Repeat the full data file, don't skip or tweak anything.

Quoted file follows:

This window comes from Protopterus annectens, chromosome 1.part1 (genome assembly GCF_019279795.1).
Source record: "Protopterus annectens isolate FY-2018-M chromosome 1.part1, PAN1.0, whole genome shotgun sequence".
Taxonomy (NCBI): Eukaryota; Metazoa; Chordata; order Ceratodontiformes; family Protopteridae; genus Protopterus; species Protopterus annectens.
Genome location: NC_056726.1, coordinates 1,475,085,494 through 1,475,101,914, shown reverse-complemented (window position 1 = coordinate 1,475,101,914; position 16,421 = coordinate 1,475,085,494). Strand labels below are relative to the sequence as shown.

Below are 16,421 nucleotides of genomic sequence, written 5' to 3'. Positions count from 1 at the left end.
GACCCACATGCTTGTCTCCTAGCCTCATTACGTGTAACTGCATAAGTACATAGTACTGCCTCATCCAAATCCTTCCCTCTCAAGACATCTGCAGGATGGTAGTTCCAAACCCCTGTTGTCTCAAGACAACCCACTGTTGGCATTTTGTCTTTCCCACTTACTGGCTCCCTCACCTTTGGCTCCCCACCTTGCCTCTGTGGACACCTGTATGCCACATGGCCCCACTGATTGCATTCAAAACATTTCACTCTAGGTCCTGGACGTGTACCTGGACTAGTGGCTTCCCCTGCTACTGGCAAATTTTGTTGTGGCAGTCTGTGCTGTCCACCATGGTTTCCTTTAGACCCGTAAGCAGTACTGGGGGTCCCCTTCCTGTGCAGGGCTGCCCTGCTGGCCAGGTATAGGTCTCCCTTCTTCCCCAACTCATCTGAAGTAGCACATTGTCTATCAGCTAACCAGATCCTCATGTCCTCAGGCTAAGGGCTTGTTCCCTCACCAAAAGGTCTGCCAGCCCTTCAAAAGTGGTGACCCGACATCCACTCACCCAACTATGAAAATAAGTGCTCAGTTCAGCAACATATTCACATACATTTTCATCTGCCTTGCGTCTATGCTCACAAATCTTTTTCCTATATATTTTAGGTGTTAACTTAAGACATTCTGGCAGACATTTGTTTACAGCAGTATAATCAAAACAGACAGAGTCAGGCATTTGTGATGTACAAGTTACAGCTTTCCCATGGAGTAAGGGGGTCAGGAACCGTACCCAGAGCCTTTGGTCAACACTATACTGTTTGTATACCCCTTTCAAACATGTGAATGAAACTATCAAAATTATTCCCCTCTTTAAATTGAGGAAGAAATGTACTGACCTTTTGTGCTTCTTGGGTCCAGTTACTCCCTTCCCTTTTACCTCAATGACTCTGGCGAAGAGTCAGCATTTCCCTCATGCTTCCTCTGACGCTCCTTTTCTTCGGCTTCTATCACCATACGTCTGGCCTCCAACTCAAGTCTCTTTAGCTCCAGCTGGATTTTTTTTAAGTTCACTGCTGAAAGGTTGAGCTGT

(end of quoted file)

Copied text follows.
This window comes from Protopterus annectens, chromosome 1.part1 (genome assembly GCF_019279795.1).
Source record: "Protopterus annectens isolate FY-2018-M chromosome 1.part1, PAN1.0, whole genome shotgun sequence".
Taxonomy (NCBI): Eukaryota; Metazoa; Chordata; order Ceratodontiformes; family Protopteridae; genus Protopterus; species Protopterus annectens.
Genome location: NC_056726.1, coordinates 1,475,085,494 through 1,475,101,914, shown reverse-complemented (window position 1 = coordinate 1,475,101,914; position 16,421 = coordinate 1,475,085,494). Strand labels below are relative to the sequence as shown.

Below are 16,421 nucleotides of genomic sequence, written 5' to 3'. Positions count from 1 at the left end.
GACCCACATGCTTGTCTCCTAGCCTCATTACGTGTAACTGCATAAGTACATAGTACTGCCTCATCCAAATCCTTCCCTCTCAAGACATCTGCAGGATGGTAGTTCCAAACCCCTGTTGTCTCAAGACAACCCACTGTTGGCATTTTGTCTTTCCCACTTACTGGCTCCCTCACCTTTGGCTCCCCACCTTGCCTCTGTGGACACCTGTATGCCACATGGCCCCACTGATTGCATTCAAAACATTTCACTCTAGGTCCTGGACGTGTACCTGGACTAGTGGCTTCCCCTGCTACTGGCAAATTTTGTTGTGGCAGTCTGTGCTGTCCACCATGGTTTCCTTTAGACCCGTAAGCAGTACTGGGGGTCCCCTTCCTGTGCAGGGCTGCCCTGCTGGCCAGGTATAGGTCTCCCTTCTTCCCCAACTCATCTGAAGTAGCACATTGTCTATCAGCTAACCAGATCCTCATGTCCTCAGGCTAAGGGCTTGTTCCCTCACCAAAAGGTCTGCCAGCCCTTCAAAAGTGGTGACCCGACATCCACTCACCCAACTATGAAAATAAGTGCTCAGTTCAGCAACATATTCACATACATTTTCATCTGCCTTGCGTCTATGCTCACAAATCTTTTTCCTATATATTTTAGGTGTTAACTTAAGACATTCTGGCAGACATTTGTTTACAGCAGTATAATCAAAACAGACAGAGTCAGGCATTTGTGATGTACAAGTTACAGCTTTCCCATGGAGTAAGGGGGTCAGGAACCGTACCCAGAGCCTTTGGTCAACACTATACTGTTTGTATACCCCTTTCAAACATGTGAATGAAACTATCAAAATTATTCCCCTCTTTAAATTGAGGAAGAAATGTACTGACCTTTTGTGCTTCTTGGGTCCAGTTACTCCCTTCCCTTTTACCTCAATGACTCTGGCGAAGAGTCAGCATTTCCCTCATGCTTCCTCTGACGCTCCTTTTCTTCGGCTTCTATCACCATACGTCTGGCCTCCAACTCAAGTCTCTTTAGCTCCAGCTGGATTTTTTTTAAGTTCACTGCTGAAAGGTTGAGCTGT